By Elizabeth Lolarga, VERA Files
WHEN her first child Ibarra was born 20 years ago, Matec Villanueva, then 32, felt like she was a Ms. Universe contestant onstage answering a crucial question asked, the question being "What is the essence of a woman?" Her quick answer at that point in her life would have been "Motherhood!"
"It was real and spot on, not some lofty, nice-to-hear answer. At that moment, I knew what the essence of a woman meant, and I was feeling it, for real," she said.
Like many talented women, she had issues with her mother. She said, "I wanted to be a better mother than her."
But when the child was nearly two, she began to worry. She noticed that Ibarra or Bubba just wanted to play alone. He seemed to act deaf at times when she and her then husband Kiko Gargantiel knew that he wasn't.
Villanueva recalls, "The most telling sign was he appeared not to have eye contact with the people around him, including us. Kiko and I talked about it, and we started to seek professional help. In my gut, I knew he was autistic. I was just hoping I was wrong. I had to know for sure."
Around this time, she bore another son, Lorenzo, now 17.
Villanueva didn't think she was hit with a double whammy when the second child turned out to have special needs, too.
"He also belongs to the autism spectrum," she said. "How did I cope? I accepted the reality that my sons had learning disabilities. I decided not to waste time moping or feeling bad. My ex-husband and I decided to do as much as we could to help our sons."
Along with sending their boys to the right, i.e., accepting and supportive, schools and classes (Community of Learners and restaurateur Waya Araos-Wijangco's cooking classes tailor-made for kids with special needs), the couple was aware of the future and their mortality as parents.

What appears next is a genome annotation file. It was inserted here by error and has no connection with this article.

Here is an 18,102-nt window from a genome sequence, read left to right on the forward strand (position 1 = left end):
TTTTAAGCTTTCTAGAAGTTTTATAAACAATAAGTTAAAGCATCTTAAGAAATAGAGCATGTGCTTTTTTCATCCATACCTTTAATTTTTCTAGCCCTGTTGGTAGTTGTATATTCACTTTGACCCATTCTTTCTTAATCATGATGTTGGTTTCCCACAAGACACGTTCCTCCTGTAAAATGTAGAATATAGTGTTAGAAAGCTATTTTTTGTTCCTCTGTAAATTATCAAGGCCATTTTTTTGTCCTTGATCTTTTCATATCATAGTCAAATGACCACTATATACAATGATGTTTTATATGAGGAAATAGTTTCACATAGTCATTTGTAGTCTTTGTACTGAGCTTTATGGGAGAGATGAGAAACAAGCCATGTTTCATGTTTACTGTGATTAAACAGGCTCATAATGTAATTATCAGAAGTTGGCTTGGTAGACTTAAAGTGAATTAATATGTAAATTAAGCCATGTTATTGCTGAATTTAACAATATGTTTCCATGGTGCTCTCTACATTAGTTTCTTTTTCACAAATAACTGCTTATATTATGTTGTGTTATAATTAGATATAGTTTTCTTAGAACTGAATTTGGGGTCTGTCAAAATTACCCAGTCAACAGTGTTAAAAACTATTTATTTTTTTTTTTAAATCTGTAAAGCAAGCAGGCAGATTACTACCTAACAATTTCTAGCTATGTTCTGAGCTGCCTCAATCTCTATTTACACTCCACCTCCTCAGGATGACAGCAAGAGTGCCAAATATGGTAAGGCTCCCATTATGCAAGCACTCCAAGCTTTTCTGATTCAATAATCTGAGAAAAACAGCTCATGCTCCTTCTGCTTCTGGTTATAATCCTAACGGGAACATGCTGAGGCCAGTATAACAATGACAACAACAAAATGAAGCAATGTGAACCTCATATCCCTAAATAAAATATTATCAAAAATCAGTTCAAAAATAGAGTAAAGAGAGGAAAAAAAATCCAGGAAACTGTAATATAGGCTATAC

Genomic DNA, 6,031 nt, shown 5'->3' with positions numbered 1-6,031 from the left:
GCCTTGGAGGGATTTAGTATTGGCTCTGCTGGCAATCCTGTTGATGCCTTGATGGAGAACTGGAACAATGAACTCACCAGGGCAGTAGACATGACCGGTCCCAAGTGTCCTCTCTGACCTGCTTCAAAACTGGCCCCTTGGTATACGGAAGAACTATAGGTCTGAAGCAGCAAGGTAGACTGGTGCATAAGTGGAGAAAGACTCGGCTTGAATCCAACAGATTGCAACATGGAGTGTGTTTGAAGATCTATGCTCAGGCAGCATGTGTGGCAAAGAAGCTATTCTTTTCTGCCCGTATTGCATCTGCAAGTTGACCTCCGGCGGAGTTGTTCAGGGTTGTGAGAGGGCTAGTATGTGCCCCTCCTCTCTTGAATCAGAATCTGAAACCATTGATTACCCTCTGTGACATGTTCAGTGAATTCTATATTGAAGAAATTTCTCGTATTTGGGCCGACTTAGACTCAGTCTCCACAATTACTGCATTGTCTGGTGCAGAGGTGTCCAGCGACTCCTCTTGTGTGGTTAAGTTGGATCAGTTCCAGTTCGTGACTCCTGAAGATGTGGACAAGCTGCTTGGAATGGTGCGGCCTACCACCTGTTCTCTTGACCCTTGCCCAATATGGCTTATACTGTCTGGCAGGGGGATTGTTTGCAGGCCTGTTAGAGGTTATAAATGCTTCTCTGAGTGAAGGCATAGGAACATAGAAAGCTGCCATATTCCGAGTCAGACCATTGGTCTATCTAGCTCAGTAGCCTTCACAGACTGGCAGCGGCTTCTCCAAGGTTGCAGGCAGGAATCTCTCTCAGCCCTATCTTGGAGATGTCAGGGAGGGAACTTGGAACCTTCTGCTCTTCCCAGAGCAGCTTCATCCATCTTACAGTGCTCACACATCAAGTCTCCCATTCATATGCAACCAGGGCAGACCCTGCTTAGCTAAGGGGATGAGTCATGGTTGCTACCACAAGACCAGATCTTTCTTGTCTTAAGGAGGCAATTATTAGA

Villanueva said, "We knew that we were going to die some day. We had to make sure that they could be independent and not be a burden to their youngest brother (Franco, now 15, has no disability like his elder brothers). We sought all the professional help they needed. We read up and tried to learn as much as we could. We sought the best professional help we could find. More importantly, we loved them for what they are."
Because of the intervention steps the former couple took (they remain friends), Villanueva reports like a proud mom: "Ibarra and Lorenzo are well-behaved and have developed adequate life skills. At first, it was hard to be firm with our resolve, but I just had to accept that it was for their own good."
Her firmness sometimes surprised people who weren't aware of where she was coming from.
She said, "I've encountered people who didn't know better and found me a bit too harsh because I refuse to give in to their tantrums. I took the time to explain that my sons had special needs and I was merely doing what I should. I resisted the temptation to pacify them by giving in to the tantrums. It all paid off because Ibarra and Lorenzo are well-behaved. They have adjusted to normal living."
The same resolve and toughness made Villanueva, who is 53, the chief executive officer of Publicis Manila, a multinational advertising agency.
She has managed to find time to monitor the boys' eating and lifestyle. She said, "People with their disability tend to either be picky or obsessive eaters. I trained them not to eat more than they should, take sandwich and salad for dinner and to exercise every day. Ibarra swims at Celebrity (Plaza in Quezon City) for an hour, three times a week and walks for an hour for the rest of the week. Lorenzo walks for an hour after dinner for his exercise. I am very thrilled to say that they are fit and not overweight. And yes, I imposed my lifestyle on them: eating well and exercising."
Asked if she feels she has crossed a difficult bridge and can relax a bit, confident that the boys can fend for themselves, she answered cautiously, "They have gone a long way but far from what I had in mind. I am still working at it to make sure that I give them a chance of having a life."
To parents who may be going through a struggle of accepting that they have a child with special needs and may be at a loss of where to turn, Villanueva offers this advice tinged with the voice of experience: "God gave them to you because He knows you will do a good job. Don't fail God. And most especially, don't fail your child."
(VERA Files is put out by veteran journalists taking a deeper look at current issues. VERA is Latin for true.)